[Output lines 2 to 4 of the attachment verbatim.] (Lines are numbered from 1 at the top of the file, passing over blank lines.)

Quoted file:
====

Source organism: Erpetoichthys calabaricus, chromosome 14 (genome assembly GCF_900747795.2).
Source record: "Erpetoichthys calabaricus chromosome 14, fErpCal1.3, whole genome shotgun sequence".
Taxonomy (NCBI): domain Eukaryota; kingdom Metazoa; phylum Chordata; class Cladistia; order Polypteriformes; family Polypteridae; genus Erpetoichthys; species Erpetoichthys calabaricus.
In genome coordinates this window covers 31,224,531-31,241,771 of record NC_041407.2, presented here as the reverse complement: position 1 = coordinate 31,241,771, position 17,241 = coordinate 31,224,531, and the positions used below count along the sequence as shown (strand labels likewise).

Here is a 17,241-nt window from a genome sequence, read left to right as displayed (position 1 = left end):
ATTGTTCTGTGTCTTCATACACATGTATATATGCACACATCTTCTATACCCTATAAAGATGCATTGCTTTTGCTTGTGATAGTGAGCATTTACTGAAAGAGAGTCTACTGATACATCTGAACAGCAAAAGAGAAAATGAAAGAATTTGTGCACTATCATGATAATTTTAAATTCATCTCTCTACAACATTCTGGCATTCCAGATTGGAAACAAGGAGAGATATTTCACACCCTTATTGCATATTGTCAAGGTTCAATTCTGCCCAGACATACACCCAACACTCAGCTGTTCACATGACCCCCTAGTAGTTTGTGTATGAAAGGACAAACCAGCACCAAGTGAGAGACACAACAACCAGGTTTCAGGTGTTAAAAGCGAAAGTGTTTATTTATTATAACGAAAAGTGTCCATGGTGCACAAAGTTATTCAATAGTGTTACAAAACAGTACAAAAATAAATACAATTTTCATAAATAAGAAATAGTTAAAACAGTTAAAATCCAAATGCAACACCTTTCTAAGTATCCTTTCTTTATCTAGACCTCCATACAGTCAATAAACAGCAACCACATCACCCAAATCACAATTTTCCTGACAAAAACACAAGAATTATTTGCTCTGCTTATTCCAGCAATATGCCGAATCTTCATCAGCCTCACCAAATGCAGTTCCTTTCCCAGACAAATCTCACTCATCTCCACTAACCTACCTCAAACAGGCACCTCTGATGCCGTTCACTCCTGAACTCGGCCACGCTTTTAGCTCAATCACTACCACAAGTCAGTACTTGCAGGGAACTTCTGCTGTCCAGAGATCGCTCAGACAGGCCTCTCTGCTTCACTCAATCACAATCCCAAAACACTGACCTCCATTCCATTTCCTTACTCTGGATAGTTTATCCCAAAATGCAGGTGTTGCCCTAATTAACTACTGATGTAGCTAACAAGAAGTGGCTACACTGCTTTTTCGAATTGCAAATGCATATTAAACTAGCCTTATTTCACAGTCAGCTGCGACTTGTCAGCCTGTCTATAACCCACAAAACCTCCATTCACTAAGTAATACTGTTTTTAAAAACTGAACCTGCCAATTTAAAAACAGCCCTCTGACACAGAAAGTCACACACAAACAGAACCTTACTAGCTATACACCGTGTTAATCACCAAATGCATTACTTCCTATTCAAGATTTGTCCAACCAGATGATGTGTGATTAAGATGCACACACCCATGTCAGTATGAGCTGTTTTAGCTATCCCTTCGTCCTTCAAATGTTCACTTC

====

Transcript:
Source record: "Erpetoichthys calabaricus chromosome 14, fErpCal1.3, whole genome shotgun sequence".
Taxonomy (NCBI): domain Eukaryota; kingdom Metazoa; phylum Chordata; class Cladistia; order Polypteriformes; family Polypteridae; genus Erpetoichthys; species Erpetoichthys calabaricus.
In genome coordinates this window covers 31,224,531-31,241,771 of record NC_041407.2, presented here as the reverse complement: position 1 = coordinate 31,241,771, position 17,241 = coordinate 31,224,531, and the positions used below count along the sequence as shown (strand labels likewise).